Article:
Because different parts of the brain process different emotions in different ways, injury to any part of the brain can potentially change your moods and emotions.

    Which Area Of The Brain Controls Emotions

    The main area of the brain that is involved with emotions is called the limbic system. It is also responsible for our memories and arousal. All parts of the limbic system are connected through a variety of neural pathways. This part of the brain is what enables us to react to situations when we feel a certain way.

    The limbic system, therefore, is the part of the brain that is thought to control our emotions and the brain functions that coincide with them. It is said to consist of four main parts:

    • Hypothalamus: this part of the limbic system is responsible for regulating our body temperature, releasing hormones, and plays a key part in our emotions and our sex drive.
    • Amygdala: the amygdala is what helps us to respond to emotions including anger, fear, sadness in order to protect us. The amygdala also retains memories of emotions experienced and when they occurred. This helps us to prepare when similar experiences happen in the future.
    • Thalamus: the thalamus is where we detect and respond to our senses and is linked with the cerebrum which is where thinking and movement are triggered.
    • Hippocampus: the hippocampus plays a key part in our retention and retrieval of memories.

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    The Defensive Survival Circuit View

    Defensive survival circuits are evolutionarily wired to detect and respond to innate threats and to respond to novel threats that have been learned about in the past . As viewed here, defensive survival circuits indirectly contribute to the feeling of fear, but their activity does not constitute fear. The amygdala-centered circuit described above is an example of such a defensive survival circuit. illustrates the defensive survival circuit view, relative to the fear circuit view, of amygdala contributions to threat processing.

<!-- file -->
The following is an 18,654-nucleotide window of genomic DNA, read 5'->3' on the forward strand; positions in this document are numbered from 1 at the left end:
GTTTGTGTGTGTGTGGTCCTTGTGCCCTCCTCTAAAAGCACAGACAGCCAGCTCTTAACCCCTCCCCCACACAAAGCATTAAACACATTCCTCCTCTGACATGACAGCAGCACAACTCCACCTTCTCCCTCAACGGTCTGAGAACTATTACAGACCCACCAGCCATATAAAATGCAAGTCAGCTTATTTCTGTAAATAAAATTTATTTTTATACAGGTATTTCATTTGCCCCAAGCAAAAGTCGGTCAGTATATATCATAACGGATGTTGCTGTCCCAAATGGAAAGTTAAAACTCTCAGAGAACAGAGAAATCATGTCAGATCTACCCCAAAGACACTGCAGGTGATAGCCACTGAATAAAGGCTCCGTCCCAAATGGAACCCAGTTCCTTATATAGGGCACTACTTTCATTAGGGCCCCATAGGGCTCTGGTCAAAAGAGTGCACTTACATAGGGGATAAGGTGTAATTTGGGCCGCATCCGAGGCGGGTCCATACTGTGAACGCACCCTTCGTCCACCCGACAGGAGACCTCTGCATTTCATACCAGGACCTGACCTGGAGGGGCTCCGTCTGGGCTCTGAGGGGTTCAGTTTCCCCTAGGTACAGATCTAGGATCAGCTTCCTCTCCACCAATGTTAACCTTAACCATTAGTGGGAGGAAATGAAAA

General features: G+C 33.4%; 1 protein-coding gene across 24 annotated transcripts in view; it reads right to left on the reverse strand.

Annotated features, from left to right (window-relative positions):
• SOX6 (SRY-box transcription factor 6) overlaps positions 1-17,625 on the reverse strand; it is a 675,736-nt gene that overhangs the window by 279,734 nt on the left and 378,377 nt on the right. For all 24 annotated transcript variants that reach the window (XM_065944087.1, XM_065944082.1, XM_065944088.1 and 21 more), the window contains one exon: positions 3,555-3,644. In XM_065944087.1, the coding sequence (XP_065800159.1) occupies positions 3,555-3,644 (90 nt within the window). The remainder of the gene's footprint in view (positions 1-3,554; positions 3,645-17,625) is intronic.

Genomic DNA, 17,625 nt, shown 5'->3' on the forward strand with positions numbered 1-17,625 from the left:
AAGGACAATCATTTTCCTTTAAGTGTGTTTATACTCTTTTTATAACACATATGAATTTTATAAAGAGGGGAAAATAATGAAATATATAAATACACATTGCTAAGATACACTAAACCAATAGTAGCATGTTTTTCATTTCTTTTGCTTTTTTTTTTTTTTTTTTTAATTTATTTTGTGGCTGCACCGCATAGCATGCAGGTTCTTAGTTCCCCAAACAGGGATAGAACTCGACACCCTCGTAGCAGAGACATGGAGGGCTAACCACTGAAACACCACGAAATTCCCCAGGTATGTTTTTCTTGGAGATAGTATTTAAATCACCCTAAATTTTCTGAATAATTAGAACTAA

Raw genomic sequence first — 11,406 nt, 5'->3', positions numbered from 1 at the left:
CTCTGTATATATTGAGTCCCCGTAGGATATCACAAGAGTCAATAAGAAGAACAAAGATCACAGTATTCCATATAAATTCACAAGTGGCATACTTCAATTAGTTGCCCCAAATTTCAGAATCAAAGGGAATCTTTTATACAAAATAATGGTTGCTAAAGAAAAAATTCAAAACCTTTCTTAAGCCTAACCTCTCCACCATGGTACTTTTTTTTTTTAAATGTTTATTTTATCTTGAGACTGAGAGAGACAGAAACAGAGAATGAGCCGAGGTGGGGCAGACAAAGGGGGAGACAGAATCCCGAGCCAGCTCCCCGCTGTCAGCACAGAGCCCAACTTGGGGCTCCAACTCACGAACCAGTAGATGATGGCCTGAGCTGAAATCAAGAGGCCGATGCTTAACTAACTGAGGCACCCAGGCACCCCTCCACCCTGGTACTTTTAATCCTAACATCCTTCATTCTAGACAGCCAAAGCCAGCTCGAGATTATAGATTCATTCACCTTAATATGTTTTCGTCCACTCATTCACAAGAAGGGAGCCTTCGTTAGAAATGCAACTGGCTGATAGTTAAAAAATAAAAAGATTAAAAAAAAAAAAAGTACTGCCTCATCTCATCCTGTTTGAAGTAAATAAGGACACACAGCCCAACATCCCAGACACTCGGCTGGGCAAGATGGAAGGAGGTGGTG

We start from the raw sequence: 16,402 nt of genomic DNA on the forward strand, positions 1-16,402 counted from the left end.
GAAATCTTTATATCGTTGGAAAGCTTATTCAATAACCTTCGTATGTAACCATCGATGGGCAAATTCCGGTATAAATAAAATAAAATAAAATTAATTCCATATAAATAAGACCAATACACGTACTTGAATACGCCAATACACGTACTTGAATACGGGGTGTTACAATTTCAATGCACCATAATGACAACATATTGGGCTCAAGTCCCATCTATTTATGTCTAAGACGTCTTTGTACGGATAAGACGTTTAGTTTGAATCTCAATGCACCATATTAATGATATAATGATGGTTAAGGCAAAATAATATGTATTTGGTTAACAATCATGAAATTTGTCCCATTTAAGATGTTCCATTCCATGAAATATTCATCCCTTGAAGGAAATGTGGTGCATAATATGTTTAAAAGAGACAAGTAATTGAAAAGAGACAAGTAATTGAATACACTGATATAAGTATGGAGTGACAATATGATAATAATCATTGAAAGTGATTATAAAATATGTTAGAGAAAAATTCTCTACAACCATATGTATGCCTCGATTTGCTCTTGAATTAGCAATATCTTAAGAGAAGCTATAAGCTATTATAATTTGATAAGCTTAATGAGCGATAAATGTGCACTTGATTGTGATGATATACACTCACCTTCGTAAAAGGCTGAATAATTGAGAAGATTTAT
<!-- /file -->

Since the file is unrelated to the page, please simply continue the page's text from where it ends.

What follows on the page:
How, then, does the conscious experiences of fear come about, if not as the product of an innate subcortical circuit? We argue below that fear results from the cognitive interpretation that you are in a dangerous situation, one in which physical or psychological harm may come to you. As such, an emotional experience like fear comes about much the same as any other conscious experience: as a result of processing by the GNC. However, these circuits process different inputs in emotional vs. nonemotional conscious experiences, and in different kinds of emotional experiences.

    Feelings Are Based On Reasoning Emotions Are Not

    Where do Emotions come from? You create them.

    SUMMARYWhat you are feeling is based on certain reasoning that has convinced your brain. But the emotions that you exhibit are more innate and in most cases pre-defined by your genetic make-up.

    Have you heard about the limbic system? It is one of the most primitive parts of the brain and this is where your emotions come from. Since emotions are governed by your genetic make-up, there is an upper limit on the number that you can exhibit.

    But feelings are associated with the frontal lobe which means there is no upper limit to the number of feelings that a person has. To further clarify this divide, you can consider feelings to be your response based on your interpretation of the event. On the other hand, emotions are like an automated response of the nervous system response.

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    What Happens During An Emotion

    When an emotion is triggered, what actually happens? Scientists have learned that an emotional reaction actually has many different parts . One part of an emotional reaction is that the brain changes whats happening in the body. For example, when you are afraid or angry, you might feel your heart start to pound and your lungs might start breathing faster. Or, when you are sad, you might get tears in your eyes. Emotions can also cause some muscles in your body to move automatically. For example, during happiness you might smile, your voice might sound more excited, and you might stand up a bit tallerand you might not even notice youre doing these things.

    Another part of an emotional reaction is that you start to think differently. For example, scientists have found that when people are sad they usually think of sad memories, but when people are happy they usually think of happy memories. As another example, when people are scared they usually start looking for other dangers in their surroundings, and they are more likely to have thoughts about other scary things. On the other hand, when people are happy, they usually notice more things that they like as they go through the day.